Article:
Smith unveils plans for county economy


After accepting William Donald Schaefer's endorsement of his county executive bid, James T. Smith Jr. unveiled his economic development plans for Baltimore County, calling for greater cooperation among educators, businesses and the government, and greater use of the county's bond authority to accelerate infrastructure improvements.

Smith plans to unveil a series of "blueprints" in coming weeks in areas such as public safety, education and community revitalization, developed in concert with advisory groups he formed more than a year ago.

The economic development plan was released yesterday with the blessing of Anirban Basu, a prominent local economist and director of RESI, the research and consulting arm of Towson University.

Although Smith, a Democrat, said education, community revitalization and public safety are higher priorities in his campaign, he said the uncertain economy and the worsening state budget picture make a stable economic base all the more important.

"We can't stick our heads in the sand and say this'll be all over when the economy recovers," Smith told a crowd of about 60 supporters on the steps of the old courthouse in Towson. "That is not leadership. ... The next Baltimore County executive must lead in economic development and redevelopment as a means to quality of life."

Smith's opponent, Republican Douglas B. Riley, said the economic blueprint was mostly "feel-good stuff" but said he was concerned that Smith put it before plans for public safety, neighborhood revitalization and education.

"He's doing it backwards," Riley said. "Instead of saying this is what we need for education, this is what we need for public safety, this is what we need for neighborhood renaissance, these things are of lesser importance, and the budget ... no doubt is going to continue to drive Baltimore County policy-making."

Many of the ideas Smith outlined do not require substantial public investment. Smith advocated establishing a work-force development strategy to encourage students to explore careers that will be in demand, emphasizing worker retraining in community colleges, educating businesses about available state and local incentive programs, and using the authority of the county executive's office to steer development into older and underserved communities.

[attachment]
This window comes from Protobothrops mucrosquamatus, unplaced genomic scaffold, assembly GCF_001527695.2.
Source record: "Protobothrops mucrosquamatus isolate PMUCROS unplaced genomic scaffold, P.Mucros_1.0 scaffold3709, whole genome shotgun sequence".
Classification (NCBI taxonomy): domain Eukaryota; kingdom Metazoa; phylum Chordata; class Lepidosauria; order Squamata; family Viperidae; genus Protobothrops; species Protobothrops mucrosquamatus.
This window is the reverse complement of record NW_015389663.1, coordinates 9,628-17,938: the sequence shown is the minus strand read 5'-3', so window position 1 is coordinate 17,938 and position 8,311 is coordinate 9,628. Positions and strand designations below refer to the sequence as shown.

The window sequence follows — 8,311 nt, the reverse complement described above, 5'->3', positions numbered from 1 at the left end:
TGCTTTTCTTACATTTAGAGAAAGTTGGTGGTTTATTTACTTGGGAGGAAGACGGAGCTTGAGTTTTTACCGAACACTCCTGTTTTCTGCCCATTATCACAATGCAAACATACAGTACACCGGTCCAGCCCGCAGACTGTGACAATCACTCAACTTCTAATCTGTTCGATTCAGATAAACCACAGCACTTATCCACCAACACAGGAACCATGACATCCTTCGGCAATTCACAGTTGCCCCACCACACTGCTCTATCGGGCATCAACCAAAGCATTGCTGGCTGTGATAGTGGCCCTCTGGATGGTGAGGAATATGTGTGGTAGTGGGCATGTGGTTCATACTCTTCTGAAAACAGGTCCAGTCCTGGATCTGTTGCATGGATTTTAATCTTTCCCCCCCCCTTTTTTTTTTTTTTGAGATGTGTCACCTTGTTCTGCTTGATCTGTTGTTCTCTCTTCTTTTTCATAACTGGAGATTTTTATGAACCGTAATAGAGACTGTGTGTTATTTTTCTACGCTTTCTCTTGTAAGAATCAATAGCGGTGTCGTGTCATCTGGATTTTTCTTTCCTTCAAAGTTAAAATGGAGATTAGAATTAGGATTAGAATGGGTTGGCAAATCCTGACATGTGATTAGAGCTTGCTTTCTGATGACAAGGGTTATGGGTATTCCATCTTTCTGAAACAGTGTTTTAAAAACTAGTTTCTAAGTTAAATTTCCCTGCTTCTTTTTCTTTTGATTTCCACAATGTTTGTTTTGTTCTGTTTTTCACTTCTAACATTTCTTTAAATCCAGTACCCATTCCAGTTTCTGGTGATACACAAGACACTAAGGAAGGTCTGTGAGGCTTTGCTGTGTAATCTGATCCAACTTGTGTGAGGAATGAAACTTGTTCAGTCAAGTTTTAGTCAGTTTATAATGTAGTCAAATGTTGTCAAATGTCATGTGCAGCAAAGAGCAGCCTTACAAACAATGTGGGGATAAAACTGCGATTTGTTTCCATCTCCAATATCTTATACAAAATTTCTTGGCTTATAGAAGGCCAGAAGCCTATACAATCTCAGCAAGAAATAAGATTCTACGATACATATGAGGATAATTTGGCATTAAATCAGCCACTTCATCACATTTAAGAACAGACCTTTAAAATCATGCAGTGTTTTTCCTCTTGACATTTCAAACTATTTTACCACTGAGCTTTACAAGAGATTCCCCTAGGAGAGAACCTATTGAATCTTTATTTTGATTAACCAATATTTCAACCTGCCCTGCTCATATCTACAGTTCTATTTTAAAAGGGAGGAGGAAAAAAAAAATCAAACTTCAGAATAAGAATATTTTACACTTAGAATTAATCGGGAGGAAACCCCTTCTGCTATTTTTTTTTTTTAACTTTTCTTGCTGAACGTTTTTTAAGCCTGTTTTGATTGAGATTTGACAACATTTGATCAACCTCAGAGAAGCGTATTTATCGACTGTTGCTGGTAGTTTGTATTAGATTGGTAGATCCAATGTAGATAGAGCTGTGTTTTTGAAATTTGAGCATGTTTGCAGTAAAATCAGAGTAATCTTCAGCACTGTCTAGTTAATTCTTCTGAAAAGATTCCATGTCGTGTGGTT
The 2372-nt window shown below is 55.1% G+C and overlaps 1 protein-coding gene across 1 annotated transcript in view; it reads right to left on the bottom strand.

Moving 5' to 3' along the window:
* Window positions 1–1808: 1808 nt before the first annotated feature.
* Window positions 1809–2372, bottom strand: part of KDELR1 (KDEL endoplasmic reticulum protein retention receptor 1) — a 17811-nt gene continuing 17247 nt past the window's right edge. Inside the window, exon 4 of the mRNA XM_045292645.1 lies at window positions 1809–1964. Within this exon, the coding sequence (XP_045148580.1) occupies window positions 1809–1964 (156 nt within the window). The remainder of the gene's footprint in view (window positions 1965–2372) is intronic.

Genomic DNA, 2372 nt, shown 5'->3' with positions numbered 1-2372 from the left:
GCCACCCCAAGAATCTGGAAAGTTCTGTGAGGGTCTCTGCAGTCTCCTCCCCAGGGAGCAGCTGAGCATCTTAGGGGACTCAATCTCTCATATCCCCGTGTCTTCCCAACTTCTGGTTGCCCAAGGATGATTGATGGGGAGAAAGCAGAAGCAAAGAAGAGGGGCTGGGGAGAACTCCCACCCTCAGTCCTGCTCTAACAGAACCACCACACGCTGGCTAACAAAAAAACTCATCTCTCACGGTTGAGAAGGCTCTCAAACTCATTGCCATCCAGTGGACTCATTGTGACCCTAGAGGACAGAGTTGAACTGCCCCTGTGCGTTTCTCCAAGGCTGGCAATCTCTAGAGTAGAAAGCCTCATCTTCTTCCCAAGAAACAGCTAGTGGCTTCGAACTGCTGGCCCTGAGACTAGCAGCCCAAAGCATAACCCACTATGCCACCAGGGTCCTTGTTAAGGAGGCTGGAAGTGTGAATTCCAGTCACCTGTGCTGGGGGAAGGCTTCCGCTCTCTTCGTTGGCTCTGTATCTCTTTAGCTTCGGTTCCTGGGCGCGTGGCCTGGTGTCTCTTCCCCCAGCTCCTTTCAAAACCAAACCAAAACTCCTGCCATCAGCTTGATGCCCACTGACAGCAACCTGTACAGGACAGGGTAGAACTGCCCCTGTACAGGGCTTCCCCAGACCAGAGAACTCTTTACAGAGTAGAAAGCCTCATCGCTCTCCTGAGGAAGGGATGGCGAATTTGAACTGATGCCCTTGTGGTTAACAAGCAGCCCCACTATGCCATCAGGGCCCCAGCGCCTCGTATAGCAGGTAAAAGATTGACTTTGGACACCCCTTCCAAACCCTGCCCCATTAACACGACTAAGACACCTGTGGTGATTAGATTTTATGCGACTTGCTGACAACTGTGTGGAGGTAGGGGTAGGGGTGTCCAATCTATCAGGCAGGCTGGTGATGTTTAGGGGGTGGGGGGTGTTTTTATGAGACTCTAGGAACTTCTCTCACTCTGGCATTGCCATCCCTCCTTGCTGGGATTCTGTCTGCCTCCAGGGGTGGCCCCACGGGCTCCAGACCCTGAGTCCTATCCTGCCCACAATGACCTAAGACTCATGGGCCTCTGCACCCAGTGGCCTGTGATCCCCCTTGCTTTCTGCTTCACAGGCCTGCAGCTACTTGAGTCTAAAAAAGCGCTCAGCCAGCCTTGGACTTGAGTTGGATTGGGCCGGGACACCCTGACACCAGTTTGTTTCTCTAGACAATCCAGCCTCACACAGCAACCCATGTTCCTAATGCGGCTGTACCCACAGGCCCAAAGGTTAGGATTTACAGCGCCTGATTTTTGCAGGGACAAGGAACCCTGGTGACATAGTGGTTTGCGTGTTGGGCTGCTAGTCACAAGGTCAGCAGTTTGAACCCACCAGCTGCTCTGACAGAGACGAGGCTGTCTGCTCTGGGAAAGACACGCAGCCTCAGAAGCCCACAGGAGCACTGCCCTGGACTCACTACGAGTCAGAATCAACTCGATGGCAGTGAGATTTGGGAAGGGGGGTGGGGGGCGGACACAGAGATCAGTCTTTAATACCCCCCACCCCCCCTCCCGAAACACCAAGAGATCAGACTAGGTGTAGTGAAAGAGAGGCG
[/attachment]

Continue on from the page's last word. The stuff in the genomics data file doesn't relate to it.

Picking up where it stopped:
But other ideas will require money at a time when county budgets are expected to be tight. Yesterday, Smith advocated expanding the use of bond money to accelerate capital improvement projects on the books that will have economic development benefits.

Smith said he would continue to pursue the extension of Route 43 between Route 7 and Eastern Boulevard, a project expected to open 600 acres for industrial development, but said he has not studied the capital budget enough to offer other specifics.

During the economic boom of the 1990s, C.A. Dutch Ruppersberger's administration invested heavily in infrastructure improvements but paid for them largely with tax revenues, thus leaving the county's debt levels low. Smith said he wouldn't want to jeopardize the county's AAA bond rating, but thinks some additional debt spending could be a prudent way to stimulate economic activity.

"I'm interested in projects that have already been considered, already been subject to community input, and I'm looking to see which of those we can accelerate, which would have some ripple effect providing jobs and providing economic activity of their own but also stimulating other economic activity," he said. "I'm looking for a domino effect."

Basu said he agreed that debt spending could be an important tool but said that citizens need to have confidence that their leaders are using money appropriately and not overdoing it.

"Jim Smith has an awfully steady hand," Basu said. "I'm confident he can see us through."

Schaefer joined Smith and Basu yesterday to announce his endorsement of Smith for executive. He said the race will be a tough one but that Smith has earned the job.

"He's exactly the kind of public servant the state and county need," Schaefer said. "He knows about people, he knows how government works and is grounded in the principles that are so important in government today."

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